Gévaudan, Beast of
Creature depicted as a gigantic wolf-like quadruped (witnesses reported it as big as a donkey or cow) that over two hundred years ago terrorized people in southeastern France by killing men, woman and children.
Many explanations — mutant, prehistoric beast, demon, very large baboon, etc. — were put forward at the time and during the two centuries since, but none has ever been generally accepted. One thing is certain: sufficient evidence remains to prove that 'La Bête' — French for 'The Beast', as the creature became known — really did exist and was not just a myth.
This monstrous animal terrorized the people of Gévaudan — a district in Lozère — for more then three years, and it is said it killed about one hundred human beings (and wounded over thirty), without mentioning a large number of cattle and other domestic animals.
It all stared in June 1764 in the Merçoire forest near Langogne in the eastern part of Gévaudan, when a young woman watching a heard of cows suddenly saw a gruesome beast charging at her. Had not the bulls kept the monster at bay with their horns, she most certainly would have been devoured. After the bulls successfully repelled a second charge, the lucky woman managed to escape with just minor scratches and torn clothes.
The animal was hysterically described by the lass as having a very wide chest, a huge head and neck, short straight ears that looked like erect horns and a nose like a greyhound, with two long fangs protruding from each side of its black foaming mouth. Its tail was long and exceptionally thin and it had a black stripe running from the top of the head to the tip of the tail. It also had enormous claws, which looked like a man's hand only three times larger, and its eyes glinted red and looked devilish. The young woman also said that it moved at a high speed, in leaps and bounds of as much as thirty feet (nine meters).
In the following months terror swept the region. The beast favored easy prey — women and children, and also lone men who took livestock out to pasture — often aiming for the head of its victims. Several were devoured and carried off. Worse of all, half-eaten bodies and torn-off limbs scattered about. A few of the victims got away with their lives, but most of these went mad from shock. There was rampant speculation that the creature was actually a loup-garou (werewolf). Others speculated that there were a pair — or even a pack — of extremely large and strangely colored man-eating creatures, instead of only one animal, because of the high number of attacks and also because it seemed to be able to either move incredibly fast or to be in two places at almost the same time. Guns seemed useless, for even when someone shot at the beast, it apparently remained unharmed. The creature came to be regarded more and more as a supernatural fiend.
In October 1764 two hunters spotted the beast and shot it from only ten paces. The creature fell, only to get up again immediately. A second round of shots, and again the beast fell. This time the animal got up on unsteady legs, but still managed to escape to a nearby wood. As it made its escape, the hunters shot at twice more, and at each time the beast fell, only to rise again.
Locals, after hearing about it and seeing the blood trail leading to the woods, were sure that this time the creature was mortally wounded, and that it would be found dead the next day. To their great horror, several more people were killed in the next days. The legend — and the fear — grew even more.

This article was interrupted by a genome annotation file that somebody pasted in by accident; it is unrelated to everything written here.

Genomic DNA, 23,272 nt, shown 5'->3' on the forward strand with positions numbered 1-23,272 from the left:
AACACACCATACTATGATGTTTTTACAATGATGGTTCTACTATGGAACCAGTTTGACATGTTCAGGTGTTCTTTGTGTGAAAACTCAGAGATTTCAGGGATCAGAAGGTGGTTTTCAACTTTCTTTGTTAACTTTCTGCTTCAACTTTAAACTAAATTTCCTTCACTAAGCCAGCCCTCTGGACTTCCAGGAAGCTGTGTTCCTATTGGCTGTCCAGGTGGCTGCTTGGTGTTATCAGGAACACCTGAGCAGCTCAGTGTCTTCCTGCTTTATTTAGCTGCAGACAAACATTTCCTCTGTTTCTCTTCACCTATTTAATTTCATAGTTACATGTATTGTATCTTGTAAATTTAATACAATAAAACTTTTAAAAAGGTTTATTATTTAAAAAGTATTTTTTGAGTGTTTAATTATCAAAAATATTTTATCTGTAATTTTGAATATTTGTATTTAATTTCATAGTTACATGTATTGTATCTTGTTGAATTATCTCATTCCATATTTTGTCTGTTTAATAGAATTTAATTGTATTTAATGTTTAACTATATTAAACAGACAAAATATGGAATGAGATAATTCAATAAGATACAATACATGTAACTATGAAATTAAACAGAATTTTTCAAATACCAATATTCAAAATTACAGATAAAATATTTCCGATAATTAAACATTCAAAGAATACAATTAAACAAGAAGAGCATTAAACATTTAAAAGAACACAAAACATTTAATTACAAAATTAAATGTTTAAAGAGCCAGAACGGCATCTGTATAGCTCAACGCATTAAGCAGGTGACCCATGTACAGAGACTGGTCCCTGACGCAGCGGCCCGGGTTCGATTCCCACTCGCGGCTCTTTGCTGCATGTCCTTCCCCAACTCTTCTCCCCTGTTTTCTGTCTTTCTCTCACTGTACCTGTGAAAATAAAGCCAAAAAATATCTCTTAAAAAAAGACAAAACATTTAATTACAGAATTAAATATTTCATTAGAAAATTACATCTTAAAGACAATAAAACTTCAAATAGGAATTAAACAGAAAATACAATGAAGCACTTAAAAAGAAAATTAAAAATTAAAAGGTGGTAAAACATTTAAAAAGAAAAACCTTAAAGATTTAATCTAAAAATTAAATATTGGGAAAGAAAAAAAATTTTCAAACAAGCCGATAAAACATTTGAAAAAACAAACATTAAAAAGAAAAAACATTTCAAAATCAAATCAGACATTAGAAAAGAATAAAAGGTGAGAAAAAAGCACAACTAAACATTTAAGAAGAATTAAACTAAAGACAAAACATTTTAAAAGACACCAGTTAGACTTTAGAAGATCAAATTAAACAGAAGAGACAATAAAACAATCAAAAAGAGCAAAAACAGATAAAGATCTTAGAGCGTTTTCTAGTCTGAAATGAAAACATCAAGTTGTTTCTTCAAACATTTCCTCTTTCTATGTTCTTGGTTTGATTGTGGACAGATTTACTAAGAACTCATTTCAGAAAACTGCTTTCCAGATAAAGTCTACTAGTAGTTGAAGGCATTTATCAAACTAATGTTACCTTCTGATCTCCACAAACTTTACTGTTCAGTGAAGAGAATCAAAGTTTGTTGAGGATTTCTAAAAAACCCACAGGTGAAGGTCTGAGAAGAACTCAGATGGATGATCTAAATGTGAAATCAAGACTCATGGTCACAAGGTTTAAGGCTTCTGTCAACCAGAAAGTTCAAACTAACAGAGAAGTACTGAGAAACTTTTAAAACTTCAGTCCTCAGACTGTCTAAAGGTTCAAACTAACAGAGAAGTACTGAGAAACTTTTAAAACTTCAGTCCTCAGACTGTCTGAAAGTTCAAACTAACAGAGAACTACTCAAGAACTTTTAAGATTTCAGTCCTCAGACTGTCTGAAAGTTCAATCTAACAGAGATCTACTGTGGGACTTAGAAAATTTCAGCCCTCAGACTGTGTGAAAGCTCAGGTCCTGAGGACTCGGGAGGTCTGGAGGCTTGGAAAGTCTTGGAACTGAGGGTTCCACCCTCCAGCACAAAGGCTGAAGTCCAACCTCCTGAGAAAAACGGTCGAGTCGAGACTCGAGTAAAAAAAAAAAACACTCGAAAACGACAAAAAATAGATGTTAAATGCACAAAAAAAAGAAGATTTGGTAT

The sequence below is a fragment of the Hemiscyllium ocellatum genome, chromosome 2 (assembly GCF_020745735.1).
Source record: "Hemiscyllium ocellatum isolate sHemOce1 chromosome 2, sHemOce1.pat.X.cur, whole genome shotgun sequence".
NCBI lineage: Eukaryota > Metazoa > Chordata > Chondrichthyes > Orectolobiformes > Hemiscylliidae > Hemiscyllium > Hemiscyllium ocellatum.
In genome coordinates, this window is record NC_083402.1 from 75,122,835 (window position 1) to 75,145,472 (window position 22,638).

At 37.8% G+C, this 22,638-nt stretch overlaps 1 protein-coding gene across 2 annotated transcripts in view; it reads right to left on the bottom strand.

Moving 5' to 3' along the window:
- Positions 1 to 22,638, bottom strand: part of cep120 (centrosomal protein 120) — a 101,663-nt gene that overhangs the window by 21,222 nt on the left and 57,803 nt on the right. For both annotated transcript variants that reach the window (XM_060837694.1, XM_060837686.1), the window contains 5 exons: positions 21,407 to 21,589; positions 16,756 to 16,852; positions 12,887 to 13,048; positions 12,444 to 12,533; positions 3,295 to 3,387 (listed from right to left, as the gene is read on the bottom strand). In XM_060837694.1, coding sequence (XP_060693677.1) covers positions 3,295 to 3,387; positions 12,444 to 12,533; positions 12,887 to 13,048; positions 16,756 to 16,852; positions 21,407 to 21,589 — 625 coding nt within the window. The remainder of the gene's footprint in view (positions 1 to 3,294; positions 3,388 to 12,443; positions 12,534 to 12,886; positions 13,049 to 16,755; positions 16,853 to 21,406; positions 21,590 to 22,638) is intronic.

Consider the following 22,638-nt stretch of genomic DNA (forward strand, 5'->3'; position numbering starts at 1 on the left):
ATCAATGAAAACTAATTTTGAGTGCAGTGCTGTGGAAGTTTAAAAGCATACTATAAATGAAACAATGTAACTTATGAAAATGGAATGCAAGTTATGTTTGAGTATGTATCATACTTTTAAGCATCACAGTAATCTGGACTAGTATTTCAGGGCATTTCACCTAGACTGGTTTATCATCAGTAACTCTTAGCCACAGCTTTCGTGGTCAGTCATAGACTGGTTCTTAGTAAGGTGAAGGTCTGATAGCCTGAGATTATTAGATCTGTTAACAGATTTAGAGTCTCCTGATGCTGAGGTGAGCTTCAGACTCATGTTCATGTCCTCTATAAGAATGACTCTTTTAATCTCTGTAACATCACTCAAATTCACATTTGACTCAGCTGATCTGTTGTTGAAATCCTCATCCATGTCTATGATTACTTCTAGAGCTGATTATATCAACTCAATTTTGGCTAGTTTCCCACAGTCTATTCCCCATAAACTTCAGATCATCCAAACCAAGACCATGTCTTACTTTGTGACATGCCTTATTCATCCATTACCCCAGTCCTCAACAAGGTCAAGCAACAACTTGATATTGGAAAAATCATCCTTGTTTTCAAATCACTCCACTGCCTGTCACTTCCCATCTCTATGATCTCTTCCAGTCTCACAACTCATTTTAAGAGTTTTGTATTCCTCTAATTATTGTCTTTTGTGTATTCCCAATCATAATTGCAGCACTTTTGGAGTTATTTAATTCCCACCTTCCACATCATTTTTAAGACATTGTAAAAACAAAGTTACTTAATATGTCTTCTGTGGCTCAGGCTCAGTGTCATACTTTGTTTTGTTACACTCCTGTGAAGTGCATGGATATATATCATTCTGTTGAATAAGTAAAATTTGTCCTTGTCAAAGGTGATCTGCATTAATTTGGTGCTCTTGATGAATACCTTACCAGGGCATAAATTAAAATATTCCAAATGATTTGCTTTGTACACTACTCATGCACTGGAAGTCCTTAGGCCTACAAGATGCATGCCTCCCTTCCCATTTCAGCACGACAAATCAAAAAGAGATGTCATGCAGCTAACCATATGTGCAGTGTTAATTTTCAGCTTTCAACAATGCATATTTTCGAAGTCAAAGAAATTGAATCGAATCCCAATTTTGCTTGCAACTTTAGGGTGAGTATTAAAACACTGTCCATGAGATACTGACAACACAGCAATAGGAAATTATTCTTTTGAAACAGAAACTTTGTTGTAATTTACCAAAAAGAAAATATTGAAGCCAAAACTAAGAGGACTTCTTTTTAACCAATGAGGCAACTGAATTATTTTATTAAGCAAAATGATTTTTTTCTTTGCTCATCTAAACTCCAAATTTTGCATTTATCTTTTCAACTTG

The next month enormous beats composed of every available peasant were organized by a certain Captain Duhamel, who led fifty-seven of his dragoons (forty on foot and seventeen mounted) on a massive hunt for the creature. His efforts were useless. The beast proved to be too much for them, escaping every time Duhamel's dragoons thought they had it trapped. The men went as far as dressing like women to lure the creature with the prospect of an easy kill, but the animal still managed to avoid being captured or killed.
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A large reward was then offered, and hunters from all over came to Gévaudan hoping to win the money. These hunters joined the dragoons, and the hunt went on for months. Over one hundred wolves were killed, but the beast still eluded everyone. In the end disgruntled peasants had had enough of these outsiders eating their bread, trampling their fields and invading their houses. Incredibly, as if it had sensed the animosity between the populace and the hunters, 'La Bête' unleashed a massacre more terrible then before — right under everyone's noses. By this time, stories of the invincible 'Beast of Gévaudan' had reached every corner of Europe.
After a brutal and public attack on two young children, King Louis XV sent a certain Denneval to the district. Denneval, a Norman squire and hunter reputed to have killed more than twelve hundred wolves, began tracking the beast with six of his best bloodhounds in February 1765. Not long after that a local farmer's courageous sixteen year-old son, Jacques Denis, joined up with Denneval, and they became friends. Jacques twenty year-old sister Jeanne had been attacked by 'La Bête', and although surviving the encounter with two gapping wounds behind each ear and a torn shoulder, she went mad never to recover. Jacques, a witness to the mauling, had sworn to avenge his sister.
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